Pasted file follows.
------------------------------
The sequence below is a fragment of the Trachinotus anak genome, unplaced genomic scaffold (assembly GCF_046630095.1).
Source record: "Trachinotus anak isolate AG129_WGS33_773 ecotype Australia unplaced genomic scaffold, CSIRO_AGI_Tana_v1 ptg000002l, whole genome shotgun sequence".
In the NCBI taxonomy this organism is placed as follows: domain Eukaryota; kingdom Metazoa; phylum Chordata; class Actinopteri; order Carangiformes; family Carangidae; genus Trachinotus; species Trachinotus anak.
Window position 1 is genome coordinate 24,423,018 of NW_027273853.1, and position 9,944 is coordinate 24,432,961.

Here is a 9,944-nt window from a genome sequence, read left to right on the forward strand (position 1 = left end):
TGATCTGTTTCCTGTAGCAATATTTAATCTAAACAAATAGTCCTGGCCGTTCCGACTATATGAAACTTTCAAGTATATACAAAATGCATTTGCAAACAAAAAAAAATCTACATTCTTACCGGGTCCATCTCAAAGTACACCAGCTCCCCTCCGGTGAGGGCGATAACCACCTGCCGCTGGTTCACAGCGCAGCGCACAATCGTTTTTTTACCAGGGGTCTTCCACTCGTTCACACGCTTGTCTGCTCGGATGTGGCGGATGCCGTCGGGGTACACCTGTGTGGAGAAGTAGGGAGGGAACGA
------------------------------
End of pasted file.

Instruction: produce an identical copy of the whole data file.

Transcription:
The sequence below is a fragment of the Trachinotus anak genome, unplaced genomic scaffold (assembly GCF_046630095.1).
Source record: "Trachinotus anak isolate AG129_WGS33_773 ecotype Australia unplaced genomic scaffold, CSIRO_AGI_Tana_v1 ptg000002l, whole genome shotgun sequence".
In the NCBI taxonomy this organism is placed as follows: domain Eukaryota; kingdom Metazoa; phylum Chordata; class Actinopteri; order Carangiformes; family Carangidae; genus Trachinotus; species Trachinotus anak.
Window position 1 is genome coordinate 24,423,018 of NW_027273853.1, and position 9,944 is coordinate 24,432,961.

Here is a 9,944-nt window from a genome sequence, read left to right on the forward strand (position 1 = left end):
TGATCTGTTTCCTGTAGCAATATTTAATCTAAACAAATAGTCCTGGCCGTTCCGACTATATGAAACTTTCAAGTATATACAAAATGCATTTGCAAACAAAAAAAAATCTACATTCTTACCGGGTCCATCTCAAAGTACACCAGCTCCCCTCCGGTGAGGGCGATAACCACCTGCCGCTGGTTCACAGCGCAGCGCACAATCGTTTTTTTACCAGGGGTCTTCCACTCGTTCACACGCTTGTCTGCTCGGATGTGGCGGATGCCGTCGGGGTACACCTGTGTGGAGAAGTAGGGAGGGAACGA